18. You grow 1 year older on the Spring Festival

In China, you have a “real” age (实岁—shí suì) and a “fake” nominal age (虚岁—xū suì). The real age is the one we all know about. You grow one year older on your birthday. The nominal age though, increases with the Spring Festival.

This was the age most people went with until recent times. But it’s still common nowadays, or used interchangeably. If you’re particular about it, make sure you ask!

19. The New Year greeting in Chinese is “xin nian kuai le”

The phrase literally means “Happy New Year.” But in Hong Kong and other Cantonese-speaking regions, it’s more common to say “gong hei fat choy.” In Mandarin Chinese, it’s “gong xi fa cai” (恭喜发财). It means “congratulations on the fortune.”

Chinese New Year calligraphy blessings

Calligraphy with New Year blessings.

If you check out other greetings or blessings, you’ll see that most are about:

  • Plentiful harvests
  • Wealth and fortune
  • Health and longevity
  • Having children and large families

Food, money and health are things that everyone wants. Passing down the family name is of utmost importance. That’s one of the reasons why China has such a large population.

20. Chinese New Year ends with the Lantern Festival

The first full moon of the (lunar) year is the Yuanxiao Festival (元宵节—yuán xiāo jié) or Lantern Festival (灯节—dēng jié). Though family is still important, it’s still a night of partying and freedom.

In ancient times, girls weren’t allowed to venture outside by themselves. But on this night, they were able to walk around, moon-gaze and look at the beautiful lanterns. Because of this, it’s also known as Valentine’s Day in China.

21. Chinese New Year is celebrated all around the world

One out of every 5 people in the world is Chinese. But that stat doesn’t include the millions of overseas Chinese and people of Chinese descent.

London, England; San Francisco, USA; Sydney, Australia; all claim to have the biggest Spring Festival celebrations outside of Asia.

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Chinatown in Chicago, IL, USA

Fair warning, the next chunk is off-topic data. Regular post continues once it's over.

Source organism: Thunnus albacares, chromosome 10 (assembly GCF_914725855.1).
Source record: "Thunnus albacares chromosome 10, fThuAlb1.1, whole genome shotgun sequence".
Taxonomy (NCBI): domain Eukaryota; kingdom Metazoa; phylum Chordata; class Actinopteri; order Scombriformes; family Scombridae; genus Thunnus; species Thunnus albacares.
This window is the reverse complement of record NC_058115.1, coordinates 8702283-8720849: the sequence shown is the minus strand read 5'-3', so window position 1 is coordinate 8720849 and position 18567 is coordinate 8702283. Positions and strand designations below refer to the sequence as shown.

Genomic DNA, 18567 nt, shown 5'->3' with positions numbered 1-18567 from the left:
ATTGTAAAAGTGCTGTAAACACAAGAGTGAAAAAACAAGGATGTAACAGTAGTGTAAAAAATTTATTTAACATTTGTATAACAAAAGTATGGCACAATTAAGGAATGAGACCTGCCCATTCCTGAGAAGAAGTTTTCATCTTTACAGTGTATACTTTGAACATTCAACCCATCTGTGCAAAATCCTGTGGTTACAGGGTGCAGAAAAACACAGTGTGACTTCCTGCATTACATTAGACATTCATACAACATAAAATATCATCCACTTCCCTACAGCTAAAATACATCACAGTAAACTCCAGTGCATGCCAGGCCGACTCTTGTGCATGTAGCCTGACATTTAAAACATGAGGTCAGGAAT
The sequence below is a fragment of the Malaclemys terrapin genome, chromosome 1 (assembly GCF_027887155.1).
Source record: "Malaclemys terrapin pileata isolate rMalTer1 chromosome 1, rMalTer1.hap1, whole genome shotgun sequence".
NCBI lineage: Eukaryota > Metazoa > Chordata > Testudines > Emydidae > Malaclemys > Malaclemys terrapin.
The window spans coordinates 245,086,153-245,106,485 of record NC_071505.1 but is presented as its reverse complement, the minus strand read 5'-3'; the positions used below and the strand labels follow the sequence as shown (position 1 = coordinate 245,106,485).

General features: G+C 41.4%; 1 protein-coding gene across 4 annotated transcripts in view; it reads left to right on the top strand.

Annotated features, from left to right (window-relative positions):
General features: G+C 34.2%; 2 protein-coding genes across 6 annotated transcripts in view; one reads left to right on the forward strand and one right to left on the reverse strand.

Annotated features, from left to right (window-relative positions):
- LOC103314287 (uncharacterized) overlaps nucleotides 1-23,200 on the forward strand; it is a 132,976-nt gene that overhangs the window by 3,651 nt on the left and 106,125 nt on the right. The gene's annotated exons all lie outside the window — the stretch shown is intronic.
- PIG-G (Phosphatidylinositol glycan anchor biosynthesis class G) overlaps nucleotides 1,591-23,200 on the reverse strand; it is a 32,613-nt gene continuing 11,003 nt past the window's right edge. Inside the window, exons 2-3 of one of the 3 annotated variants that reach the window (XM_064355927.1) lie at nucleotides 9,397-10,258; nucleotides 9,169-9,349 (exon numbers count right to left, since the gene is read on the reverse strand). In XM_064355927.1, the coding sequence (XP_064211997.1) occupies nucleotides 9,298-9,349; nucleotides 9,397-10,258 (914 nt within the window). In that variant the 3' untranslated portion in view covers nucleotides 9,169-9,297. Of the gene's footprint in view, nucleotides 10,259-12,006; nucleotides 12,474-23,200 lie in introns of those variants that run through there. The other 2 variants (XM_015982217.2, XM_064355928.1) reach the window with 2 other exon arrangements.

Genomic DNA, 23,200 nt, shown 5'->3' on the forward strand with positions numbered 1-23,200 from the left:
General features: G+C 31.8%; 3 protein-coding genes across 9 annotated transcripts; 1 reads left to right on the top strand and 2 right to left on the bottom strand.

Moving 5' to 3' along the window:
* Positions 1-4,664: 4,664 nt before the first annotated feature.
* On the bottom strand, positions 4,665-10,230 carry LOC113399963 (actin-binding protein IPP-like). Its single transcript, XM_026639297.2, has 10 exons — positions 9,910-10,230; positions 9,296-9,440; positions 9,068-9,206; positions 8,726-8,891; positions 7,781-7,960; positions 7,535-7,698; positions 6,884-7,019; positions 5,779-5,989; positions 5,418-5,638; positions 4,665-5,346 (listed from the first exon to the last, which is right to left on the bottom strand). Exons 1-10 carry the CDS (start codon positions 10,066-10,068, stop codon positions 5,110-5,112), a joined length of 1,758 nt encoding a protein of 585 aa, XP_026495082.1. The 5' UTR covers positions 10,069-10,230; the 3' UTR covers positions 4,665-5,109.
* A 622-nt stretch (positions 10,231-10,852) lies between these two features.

Find out more regarding the Chinese New Year by clicking: Year of the Pig

Year of the Rooster – Chinese New Year 2017 – Jan. 28, 2017

The Year of the Rooster will begin on January 28, 2017.

Celebrations will begin on January 27, New Year’s Eve, and typically last around two weeks, making this the longest holiday in the Chinese calendar.

This year the festivities are set to end on February 2.

 

The Chinese calendar attaches different animals from the zodiac to each lunar year in a cycle of 12 years.

This year is the Year of the Rooster.

Roosters are the tenth sign in the zodiac and are seen as confident, honest and hardworking. They also enjoy being around people but can be seen as attention seekers.

But for people born in a rooster year – 1921, 1933, 1945, 1957, 1969, 1981, 1993, 2005 – it is set to be an unlucky time because tradition denotes that the year of your birth makes for an unlucky 12 months.

Red decorations and lanterns are commonplace during Chinese New Yer celebrations.

Red decorations and lanterns are commonplace during New year celebrations.(Photo by The Mirror.)

How is Chinese New Year celebrated?

Chinese New Year is celebrated with the ringing of bells, the lighting of firecrackers and watching traditional lion dances.

In China New Year’s Eve is seen as an important date, with families gathering together for a reunion dinner. Firecrackers are then let off to signal the end of last year and the beginning of next.

On New Year’s Day, families gather, clean their houses and sweep away bad-fortune.

Red envelopes stuffed with “lucky money” are given to children, along with written wishes for their kids to grow up healthy.

However Chinese New Year has also been touched by the digital age, with red envelope apps – where people can exchange cyber money – being launched.

People also decorate their houses with red paper cutouts, banners and special New Year paintings during the festive period. This year is also likely to see Rooster themed decorations.

Sweet and Sour Pork Recipe

by Rhonda Parkinson, Chinese Food Expert

This sweet and sour pork is prepared American-style with more batter and deep-fried twice for extra crispiness.

Yield: 4 to 6 Servings

Sweet and Sour Pork

Photo by Getty Images

Ingredients:

  • 3/4 pound pork tenderloin
  • 2 – 3 teaspoons soy sauce
  • Pinch of cornstarch

Sauce:

  • 1/4 cup sugar
  • 2 tablespoons ketchup
  • 2 tablespoons dark soy sauce
  • 1/4 teaspoon salt
  • 1/2 cup water or reserved pineapple juice
  • 1/4 cup vinegar
  • 1 tablespoon cornstarch dissolved in 4 tablespoons water

Batter:

  • 1/3 cup flour
  • 1/3 cup cornstarch
  • 1 egg white, lightly beaten
  • 1 tablespoon vegetable oil
  • 1/3 cup warm water, as needed

Other:

  • 1 carrot
  • 1/2 red bell pepper
  • 1/2 green bell pepper
  • 1/2 cup pineapple chunks
  • 3 cups oil for deep-frying, or as needed

 

Directions: